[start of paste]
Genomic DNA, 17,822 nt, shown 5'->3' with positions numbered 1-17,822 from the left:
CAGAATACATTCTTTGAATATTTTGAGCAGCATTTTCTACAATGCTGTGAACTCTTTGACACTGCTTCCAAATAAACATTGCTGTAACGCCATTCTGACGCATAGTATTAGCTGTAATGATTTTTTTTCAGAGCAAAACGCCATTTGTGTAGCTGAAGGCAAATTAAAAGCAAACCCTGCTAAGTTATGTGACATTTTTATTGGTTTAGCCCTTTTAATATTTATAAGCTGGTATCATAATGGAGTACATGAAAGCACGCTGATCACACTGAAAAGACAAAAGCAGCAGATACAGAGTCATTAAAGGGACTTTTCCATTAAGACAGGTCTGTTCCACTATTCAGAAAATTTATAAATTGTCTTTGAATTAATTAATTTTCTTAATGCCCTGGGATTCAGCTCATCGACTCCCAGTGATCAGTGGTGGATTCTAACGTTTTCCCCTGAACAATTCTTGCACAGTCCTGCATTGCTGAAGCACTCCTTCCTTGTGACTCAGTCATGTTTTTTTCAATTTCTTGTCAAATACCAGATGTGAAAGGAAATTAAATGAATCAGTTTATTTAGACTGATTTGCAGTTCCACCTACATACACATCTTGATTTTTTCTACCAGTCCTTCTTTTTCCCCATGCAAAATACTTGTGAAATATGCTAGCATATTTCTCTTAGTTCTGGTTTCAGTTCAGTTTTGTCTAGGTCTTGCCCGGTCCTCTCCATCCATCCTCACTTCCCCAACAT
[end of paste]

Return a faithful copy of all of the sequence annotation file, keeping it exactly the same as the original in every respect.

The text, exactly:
Genomic DNA, 17,822 nt, shown 5'->3' with positions numbered 1-17,822 from the left:
CAGAATACATTCTTTGAATATTTTGAGCAGCATTTTCTACAATGCTGTGAACTCTTTGACACTGCTTCCAAATAAACATTGCTGTAACGCCATTCTGACGCATAGTATTAGCTGTAATGATTTTTTTTCAGAGCAAAACGCCATTTGTGTAGCTGAAGGCAAATTAAAAGCAAACCCTGCTAAGTTATGTGACATTTTTATTGGTTTAGCCCTTTTAATATTTATAAGCTGGTATCATAATGGAGTACATGAAAGCACGCTGATCACACTGAAAAGACAAAAGCAGCAGATACAGAGTCATTAAAGGGACTTTTCCATTAAGACAGGTCTGTTCCACTATTCAGAAAATTTATAAATTGTCTTTGAATTAATTAATTTTCTTAATGCCCTGGGATTCAGCTCATCGACTCCCAGTGATCAGTGGTGGATTCTAACGTTTTCCCCTGAACAATTCTTGCACAGTCCTGCATTGCTGAAGCACTCCTTCCTTGTGACTCAGTCATGTTTTTTTCAATTTCTTGTCAAATACCAGATGTGAAAGGAAATTAAATGAATCAGTTTATTTAGACTGATTTGCAGTTCCACCTACATACACATCTTGATTTTTTCTACCAGTCCTTCTTTTTCCCCATGCAAAATACTTGTGAAATATGCTAGCATATTTCTCTTAGTTCTGGTTTCAGTTCAGTTTTGTCTAGGTCTTGCCCGGTCCTCTCCATCCATCCTCACTTCCCCAACAT